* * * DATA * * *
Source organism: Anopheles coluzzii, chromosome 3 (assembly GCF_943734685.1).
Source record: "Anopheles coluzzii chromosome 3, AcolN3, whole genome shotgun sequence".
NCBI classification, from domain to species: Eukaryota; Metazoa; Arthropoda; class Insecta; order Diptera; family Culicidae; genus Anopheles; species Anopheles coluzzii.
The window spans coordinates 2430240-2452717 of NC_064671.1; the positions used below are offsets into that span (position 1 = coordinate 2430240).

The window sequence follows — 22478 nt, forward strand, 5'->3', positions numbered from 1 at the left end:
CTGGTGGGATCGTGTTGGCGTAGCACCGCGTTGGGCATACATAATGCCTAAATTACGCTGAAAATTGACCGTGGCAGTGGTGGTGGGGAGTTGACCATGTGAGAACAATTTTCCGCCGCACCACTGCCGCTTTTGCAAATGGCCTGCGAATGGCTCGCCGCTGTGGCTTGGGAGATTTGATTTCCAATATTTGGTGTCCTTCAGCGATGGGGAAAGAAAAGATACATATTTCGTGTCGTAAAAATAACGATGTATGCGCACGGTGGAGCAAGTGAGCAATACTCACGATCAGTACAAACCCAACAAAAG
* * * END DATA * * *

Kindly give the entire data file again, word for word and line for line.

Source organism: Anopheles coluzzii, chromosome 3 (assembly GCF_943734685.1).
Source record: "Anopheles coluzzii chromosome 3, AcolN3, whole genome shotgun sequence".
NCBI classification, from domain to species: Eukaryota; Metazoa; Arthropoda; class Insecta; order Diptera; family Culicidae; genus Anopheles; species Anopheles coluzzii.
The window spans coordinates 2430240-2452717 of NC_064671.1; the positions used below are offsets into that span (position 1 = coordinate 2430240).

The window sequence follows — 22478 nt, forward strand, 5'->3', positions numbered from 1 at the left end:
CTGGTGGGATCGTGTTGGCGTAGCACCGCGTTGGGCATACATAATGCCTAAATTACGCTGAAAATTGACCGTGGCAGTGGTGGTGGGGAGTTGACCATGTGAGAACAATTTTCCGCCGCACCACTGCCGCTTTTGCAAATGGCCTGCGAATGGCTCGCCGCTGTGGCTTGGGAGATTTGATTTCCAATATTTGGTGTCCTTCAGCGATGGGGAAAGAAAAGATACATATTTCGTGTCGTAAAAATAACGATGTATGCGCACGGTGGAGCAAGTGAGCAATACTCACGATCAGTACAAACCCAACAAAAG